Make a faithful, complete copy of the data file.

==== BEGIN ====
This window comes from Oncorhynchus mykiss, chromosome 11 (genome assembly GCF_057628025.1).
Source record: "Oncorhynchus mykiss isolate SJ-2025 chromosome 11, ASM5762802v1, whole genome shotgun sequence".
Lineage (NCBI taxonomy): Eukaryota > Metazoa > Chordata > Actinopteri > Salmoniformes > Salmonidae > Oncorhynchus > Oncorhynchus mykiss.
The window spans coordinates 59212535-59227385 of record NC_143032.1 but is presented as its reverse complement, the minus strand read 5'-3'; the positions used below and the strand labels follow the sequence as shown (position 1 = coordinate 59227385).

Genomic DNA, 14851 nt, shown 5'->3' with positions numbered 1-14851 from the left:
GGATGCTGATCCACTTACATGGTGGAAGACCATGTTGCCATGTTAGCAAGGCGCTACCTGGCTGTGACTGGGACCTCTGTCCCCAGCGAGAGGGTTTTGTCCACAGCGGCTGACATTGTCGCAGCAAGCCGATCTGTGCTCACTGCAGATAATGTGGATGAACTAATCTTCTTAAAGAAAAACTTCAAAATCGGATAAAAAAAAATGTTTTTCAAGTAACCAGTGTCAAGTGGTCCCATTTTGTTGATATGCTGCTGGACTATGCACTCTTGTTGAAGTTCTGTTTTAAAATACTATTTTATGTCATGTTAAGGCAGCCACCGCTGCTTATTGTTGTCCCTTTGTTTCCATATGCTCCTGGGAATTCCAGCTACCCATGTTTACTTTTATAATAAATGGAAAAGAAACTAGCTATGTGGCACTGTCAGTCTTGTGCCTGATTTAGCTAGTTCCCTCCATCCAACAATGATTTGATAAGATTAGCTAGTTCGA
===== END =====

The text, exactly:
This window comes from Oncorhynchus mykiss, chromosome 11 (genome assembly GCF_057628025.1).
Source record: "Oncorhynchus mykiss isolate SJ-2025 chromosome 11, ASM5762802v1, whole genome shotgun sequence".
Lineage (NCBI taxonomy): Eukaryota > Metazoa > Chordata > Actinopteri > Salmoniformes > Salmonidae > Oncorhynchus > Oncorhynchus mykiss.
The window spans coordinates 59212535-59227385 of record NC_143032.1 but is presented as its reverse complement, the minus strand read 5'-3'; the positions used below and the strand labels follow the sequence as shown (position 1 = coordinate 59227385).

Genomic DNA, 14851 nt, shown 5'->3' with positions numbered 1-14851 from the left:
GGATGCTGATCCACTTACATGGTGGAAGACCATGTTGCCATGTTAGCAAGGCGCTACCTGGCTGTGACTGGGACCTCTGTCCCCAGCGAGAGGGTTTTGTCCACAGCGGCTGACATTGTCGCAGCAAGCCGATCTGTGCTCACTGCAGATAATGTGGATGAACTAATCTTCTTAAAGAAAAACTTCAAAATCGGATAAAAAAAAATGTTTTTCAAGTAACCAGTGTCAAGTGGTCCCATTTTGTTGATATGCTGCTGGACTATGCACTCTTGTTGAAGTTCTGTTTTAAAATACTATTTTATGTCATGTTAAGGCAGCCACCGCTGCTTATTGTTGTCCCTTTGTTTCCATATGCTCCTGGGAATTCCAGCTACCCATGTTTACTTTTATAATAAATGGAAAAGAAACTAGCTATGTGGCACTGTCAGTCTTGTGCCTGATTTAGCTAGTTCCCTCCATCCAACAATGATTTGATAAGATTAGCTAGTTCGA